Creating a System of National Intelligence Officers

December 1st, 2001

Though the trend has not been highly visible to the ordinary public, there are definite signs that experts in Japan have come to recognize the importance of national intelligence capabilities. The Institute for International Policy Studies in April 2001 released a proposed outline of a comprehensive national strategy for Japan. Essentially representing the ideas of former Prime Minister Nakasone Yasuhiro, it calls for the creation of a Cabinet Research Bureau, which would be a part of the Cabinet Secretariat. The purpose of the new organ would be to coordinate the collection of information, both domestic and foreign, by all of the government ministries and agencies and to formulate national strategy for domestic and foreign policy based on this information. The head of the bureau would rank with the head of the Cabinet Legislation Bureau.

This year brought revelations of embezzlement from secret diplomatic funds at the Ministry of Foreign Affairs on an unprecedented scale. The question now is how to redirect these secret diplomatic funds toward their proper purpose of collecting intelligence. In this context I have decided that it is time for me to publish my own thoughts on this matter.

My career as a public servant after joining the Ministry of Foreign Affairs was quite unusual. Most career diplomats are shunted from one post to the next, never becoming experts in any particular field. But virtually all the posts to which I was assigned had some connection with intelligence. I served as director of the ministry’s Analysis Division and of the Research Division. I subsequently served for a short period as counselor for the Middle Eastern and African Affairs Bureau. But by contrast with the bureaus that dealt with Asia and the United States, the Middle Eastern and African Affairs Bureau was more concerned with obtaining information for Japan than with formulating policy.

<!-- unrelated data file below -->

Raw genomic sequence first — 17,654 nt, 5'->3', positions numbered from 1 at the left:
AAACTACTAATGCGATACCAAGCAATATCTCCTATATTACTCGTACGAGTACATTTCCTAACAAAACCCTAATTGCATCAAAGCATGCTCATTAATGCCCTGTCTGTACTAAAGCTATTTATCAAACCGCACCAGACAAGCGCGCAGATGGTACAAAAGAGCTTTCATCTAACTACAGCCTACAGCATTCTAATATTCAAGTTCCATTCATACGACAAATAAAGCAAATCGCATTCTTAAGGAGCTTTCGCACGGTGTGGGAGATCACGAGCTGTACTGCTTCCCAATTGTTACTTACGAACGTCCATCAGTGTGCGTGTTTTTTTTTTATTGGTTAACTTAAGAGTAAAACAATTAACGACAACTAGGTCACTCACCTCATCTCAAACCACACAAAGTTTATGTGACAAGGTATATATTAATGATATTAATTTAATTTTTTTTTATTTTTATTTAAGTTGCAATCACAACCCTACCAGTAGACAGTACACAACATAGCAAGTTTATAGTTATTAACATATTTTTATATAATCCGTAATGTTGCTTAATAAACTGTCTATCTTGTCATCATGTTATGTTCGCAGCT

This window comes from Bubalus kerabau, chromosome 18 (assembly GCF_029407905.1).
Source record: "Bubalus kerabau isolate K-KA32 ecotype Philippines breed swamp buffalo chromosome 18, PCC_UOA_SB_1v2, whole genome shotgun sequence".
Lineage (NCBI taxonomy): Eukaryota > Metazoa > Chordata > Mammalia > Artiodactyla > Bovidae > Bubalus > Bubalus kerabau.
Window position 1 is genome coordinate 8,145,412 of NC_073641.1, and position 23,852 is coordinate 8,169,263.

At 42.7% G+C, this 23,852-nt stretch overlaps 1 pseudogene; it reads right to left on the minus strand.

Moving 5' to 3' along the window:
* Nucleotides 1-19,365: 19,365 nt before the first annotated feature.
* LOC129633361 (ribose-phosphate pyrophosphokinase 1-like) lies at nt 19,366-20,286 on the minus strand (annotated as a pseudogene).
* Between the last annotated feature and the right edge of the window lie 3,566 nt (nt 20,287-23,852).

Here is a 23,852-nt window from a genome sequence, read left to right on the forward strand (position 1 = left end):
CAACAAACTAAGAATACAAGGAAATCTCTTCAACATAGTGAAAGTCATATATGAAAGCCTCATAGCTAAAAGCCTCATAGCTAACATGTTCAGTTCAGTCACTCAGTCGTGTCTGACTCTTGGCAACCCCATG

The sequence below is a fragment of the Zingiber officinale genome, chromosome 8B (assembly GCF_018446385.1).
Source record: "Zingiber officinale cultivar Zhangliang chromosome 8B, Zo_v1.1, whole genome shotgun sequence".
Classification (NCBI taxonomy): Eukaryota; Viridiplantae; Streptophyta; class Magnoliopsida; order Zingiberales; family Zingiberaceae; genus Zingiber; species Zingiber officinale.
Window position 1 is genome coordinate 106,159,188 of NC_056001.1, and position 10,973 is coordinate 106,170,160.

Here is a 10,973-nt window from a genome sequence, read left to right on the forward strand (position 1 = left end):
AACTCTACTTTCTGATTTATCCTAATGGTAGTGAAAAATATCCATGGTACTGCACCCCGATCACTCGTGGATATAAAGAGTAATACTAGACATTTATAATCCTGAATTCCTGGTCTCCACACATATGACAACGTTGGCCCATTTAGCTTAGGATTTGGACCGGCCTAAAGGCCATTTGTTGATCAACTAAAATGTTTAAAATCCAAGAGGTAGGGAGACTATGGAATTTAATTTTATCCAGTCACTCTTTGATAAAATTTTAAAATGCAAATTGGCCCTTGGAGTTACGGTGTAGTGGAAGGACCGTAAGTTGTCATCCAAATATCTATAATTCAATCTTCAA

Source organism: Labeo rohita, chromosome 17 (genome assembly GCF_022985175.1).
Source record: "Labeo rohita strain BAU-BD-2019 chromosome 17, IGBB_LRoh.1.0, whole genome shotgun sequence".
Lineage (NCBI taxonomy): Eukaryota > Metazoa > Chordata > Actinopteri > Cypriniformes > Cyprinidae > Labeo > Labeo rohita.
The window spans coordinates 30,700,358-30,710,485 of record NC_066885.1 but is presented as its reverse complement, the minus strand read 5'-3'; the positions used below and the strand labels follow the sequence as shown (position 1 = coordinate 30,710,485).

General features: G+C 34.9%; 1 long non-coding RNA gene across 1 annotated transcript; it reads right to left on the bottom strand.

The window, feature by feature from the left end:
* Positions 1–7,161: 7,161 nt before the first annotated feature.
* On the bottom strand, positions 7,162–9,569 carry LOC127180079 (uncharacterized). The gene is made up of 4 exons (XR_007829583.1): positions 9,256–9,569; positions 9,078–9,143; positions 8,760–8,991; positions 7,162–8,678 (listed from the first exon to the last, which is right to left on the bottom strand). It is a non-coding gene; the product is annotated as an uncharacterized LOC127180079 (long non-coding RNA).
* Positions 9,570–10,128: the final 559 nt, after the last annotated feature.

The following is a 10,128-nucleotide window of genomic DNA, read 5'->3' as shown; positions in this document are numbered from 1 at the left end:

I then went to the Defense Agency, where I became the first person on loan from the Foreign Ministry to be put in charge of the First and Second Defense Intelligence Divisions. This was at the height of the Cold War, and I mainly engaged in analysis of the Soviet Union’s military power. After my stint at the Defense Agency, I spent some time at universities and think tanks in the United States before returning to the Foreign Ministry, where I served as the director general of the Planning and Analysis Department and, following an internal reorganization, as the first director general of the Intelligence and Analysis Bureau.

I was named the first director of the Analysis Division (then called the Data Division) in the summer of 1966, when I was 36 years old. This was right at the beginning of the Cultural Revolution in China. At this point Japanユs Foreign Ministry already had a history of nearly a century, but what I witnessed was a series of dismal failures in judgment by the ministryユs China experts. They continued to cling to their view that the Chinese Communist Party was different from the party in the Soviet Union, that it was a gathering of comrades burning with revolutionary fervor. They could not believe that there would be a Soviet-style power struggle in China. In the end they fell silent. I remember the director general of the China Section dejectedly remarking, “Mao Zedong is no longer the great man that we respected.” This was a time of trial for China hands, but it was a lucky time for a young division director like me to jump into the pool of experts, because everybody, regardless of experience level, at that point had to set out from a new starting line.